# Zulip Chat Archive

## Stream: general

### Topic: I don't understand rfl

#### Kenny Lau (Jul 10 2020 at 04:54):

```
import data.nat.digits
theorem test (b n : ℕ) : digits (b+2) (n+1) = (n+1)%(b+2) :: digits (b+2) ((n+1)/(b+2)) := rfl -- works
theorem test' : digits (0+2) (1+1) = (1+1)%(0+2) :: digits (0+2) ((1+1)/(0+2)) := rfl -- fails
```

#### Chris Hughes (Jul 10 2020 at 05:05):

There's an `acc.rec`

in the definition of `digits_aux`

which is the main source of funny things like this.

#### Kenny Lau (Jul 10 2020 at 05:16):

and what's wrong with `acc.rec`

? isn't everything computable?

#### Kenny Lau (Jul 10 2020 at 05:16):

meta-theorem: if it's computable and everything is explicit then it can be unfolded

#### Scott Morrison (Jul 10 2020 at 05:25):

I would love to understand this, too. I know in my work on combinatorial games, nothing was every "actually" computable if I used well-founded recursion, and I always had to rewrite everything in terms recursion over `nat`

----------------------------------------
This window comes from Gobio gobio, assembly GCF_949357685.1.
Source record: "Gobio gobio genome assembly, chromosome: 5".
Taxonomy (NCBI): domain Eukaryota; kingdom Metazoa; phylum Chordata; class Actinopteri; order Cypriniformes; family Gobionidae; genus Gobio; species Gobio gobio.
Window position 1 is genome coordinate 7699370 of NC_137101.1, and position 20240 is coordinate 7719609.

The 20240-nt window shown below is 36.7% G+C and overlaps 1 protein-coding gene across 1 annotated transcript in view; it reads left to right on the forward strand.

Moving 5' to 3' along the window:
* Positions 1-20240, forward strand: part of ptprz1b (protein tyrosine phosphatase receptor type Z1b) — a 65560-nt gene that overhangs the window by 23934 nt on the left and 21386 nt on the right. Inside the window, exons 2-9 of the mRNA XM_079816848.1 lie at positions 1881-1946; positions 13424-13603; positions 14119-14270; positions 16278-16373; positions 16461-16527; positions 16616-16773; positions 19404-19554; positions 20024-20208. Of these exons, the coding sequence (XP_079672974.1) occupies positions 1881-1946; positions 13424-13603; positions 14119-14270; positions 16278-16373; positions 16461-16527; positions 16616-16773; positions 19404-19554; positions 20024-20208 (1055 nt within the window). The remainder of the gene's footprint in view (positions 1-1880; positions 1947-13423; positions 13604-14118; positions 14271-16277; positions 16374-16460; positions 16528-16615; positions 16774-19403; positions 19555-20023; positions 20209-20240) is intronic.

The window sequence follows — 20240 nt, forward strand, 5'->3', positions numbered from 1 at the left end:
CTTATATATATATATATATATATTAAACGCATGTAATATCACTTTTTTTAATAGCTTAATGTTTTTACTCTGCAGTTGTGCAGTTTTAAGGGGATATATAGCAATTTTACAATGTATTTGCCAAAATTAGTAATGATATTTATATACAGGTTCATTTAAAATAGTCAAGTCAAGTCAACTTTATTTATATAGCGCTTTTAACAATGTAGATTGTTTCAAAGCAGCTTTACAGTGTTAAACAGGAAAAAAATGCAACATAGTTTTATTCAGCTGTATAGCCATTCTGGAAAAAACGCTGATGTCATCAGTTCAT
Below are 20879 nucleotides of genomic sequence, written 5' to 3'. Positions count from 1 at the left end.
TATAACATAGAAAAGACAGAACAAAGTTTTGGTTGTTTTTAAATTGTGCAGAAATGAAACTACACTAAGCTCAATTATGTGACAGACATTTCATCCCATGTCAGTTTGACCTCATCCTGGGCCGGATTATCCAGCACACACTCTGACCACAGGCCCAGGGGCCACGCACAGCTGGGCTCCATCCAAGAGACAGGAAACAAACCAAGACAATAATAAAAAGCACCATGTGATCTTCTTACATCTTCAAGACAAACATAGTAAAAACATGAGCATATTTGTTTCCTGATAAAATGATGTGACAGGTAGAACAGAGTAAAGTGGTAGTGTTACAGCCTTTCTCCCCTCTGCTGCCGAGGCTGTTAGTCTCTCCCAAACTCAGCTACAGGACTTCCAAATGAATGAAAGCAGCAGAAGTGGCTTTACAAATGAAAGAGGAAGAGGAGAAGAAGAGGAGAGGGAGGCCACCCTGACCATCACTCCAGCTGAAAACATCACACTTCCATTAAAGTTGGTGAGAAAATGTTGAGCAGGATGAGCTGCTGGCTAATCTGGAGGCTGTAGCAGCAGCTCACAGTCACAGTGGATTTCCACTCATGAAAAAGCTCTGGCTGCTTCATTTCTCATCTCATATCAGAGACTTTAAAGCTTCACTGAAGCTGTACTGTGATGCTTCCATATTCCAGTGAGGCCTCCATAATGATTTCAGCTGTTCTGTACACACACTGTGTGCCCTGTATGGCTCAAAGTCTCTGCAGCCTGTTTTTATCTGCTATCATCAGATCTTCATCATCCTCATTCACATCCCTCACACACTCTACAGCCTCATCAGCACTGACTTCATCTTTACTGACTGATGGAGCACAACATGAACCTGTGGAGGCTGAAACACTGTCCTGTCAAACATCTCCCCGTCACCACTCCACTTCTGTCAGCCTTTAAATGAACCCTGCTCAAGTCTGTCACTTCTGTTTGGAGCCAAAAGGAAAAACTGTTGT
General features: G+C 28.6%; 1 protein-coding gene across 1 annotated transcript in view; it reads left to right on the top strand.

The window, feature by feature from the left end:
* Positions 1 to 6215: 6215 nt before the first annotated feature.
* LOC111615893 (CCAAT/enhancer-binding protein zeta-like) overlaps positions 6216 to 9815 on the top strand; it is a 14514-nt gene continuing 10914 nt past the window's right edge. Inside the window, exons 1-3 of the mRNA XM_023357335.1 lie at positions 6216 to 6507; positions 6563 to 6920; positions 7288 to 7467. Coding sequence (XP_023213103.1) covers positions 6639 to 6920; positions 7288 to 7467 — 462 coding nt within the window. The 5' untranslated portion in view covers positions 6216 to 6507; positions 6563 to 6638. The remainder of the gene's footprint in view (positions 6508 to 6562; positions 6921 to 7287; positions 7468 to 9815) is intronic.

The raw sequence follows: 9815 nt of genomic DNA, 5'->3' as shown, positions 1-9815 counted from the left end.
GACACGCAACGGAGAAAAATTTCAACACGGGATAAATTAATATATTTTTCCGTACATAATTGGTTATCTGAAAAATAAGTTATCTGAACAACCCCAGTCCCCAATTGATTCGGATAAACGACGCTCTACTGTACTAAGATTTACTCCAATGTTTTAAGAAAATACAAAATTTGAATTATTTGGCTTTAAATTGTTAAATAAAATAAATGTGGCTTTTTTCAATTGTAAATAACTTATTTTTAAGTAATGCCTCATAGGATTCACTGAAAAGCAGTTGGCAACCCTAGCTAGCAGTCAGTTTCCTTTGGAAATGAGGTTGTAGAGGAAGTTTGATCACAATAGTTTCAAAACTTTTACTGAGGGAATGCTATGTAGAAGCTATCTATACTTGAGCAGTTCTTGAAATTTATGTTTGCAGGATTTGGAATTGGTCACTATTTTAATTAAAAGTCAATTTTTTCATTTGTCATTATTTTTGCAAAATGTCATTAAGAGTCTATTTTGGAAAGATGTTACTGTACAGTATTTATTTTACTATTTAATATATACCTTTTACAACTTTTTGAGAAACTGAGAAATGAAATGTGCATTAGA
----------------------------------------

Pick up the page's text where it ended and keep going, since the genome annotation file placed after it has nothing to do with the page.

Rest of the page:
before proofs by `rfl`

or `dec_trivial`

would start working.

#### Chris Hughes (Jul 10 2020 at 10:46):

I fixed it here by writing an axiom free well foundedness proof.

#### Gabriel Ebner (Jul 10 2020 at 10:55):

The best move is to avoid definitional reduction of `acc.rec`

. It is one of the few places in Lean where the actual proof term matters. Namely the `acc.rec`

application is reduced as many times as there are `acc.intro`

in the well-foundedness proof. This is also one of the earliest known failures of transitivity of definitional equality in Lean.

Last updated: May 06 2021 at 21:09 UTC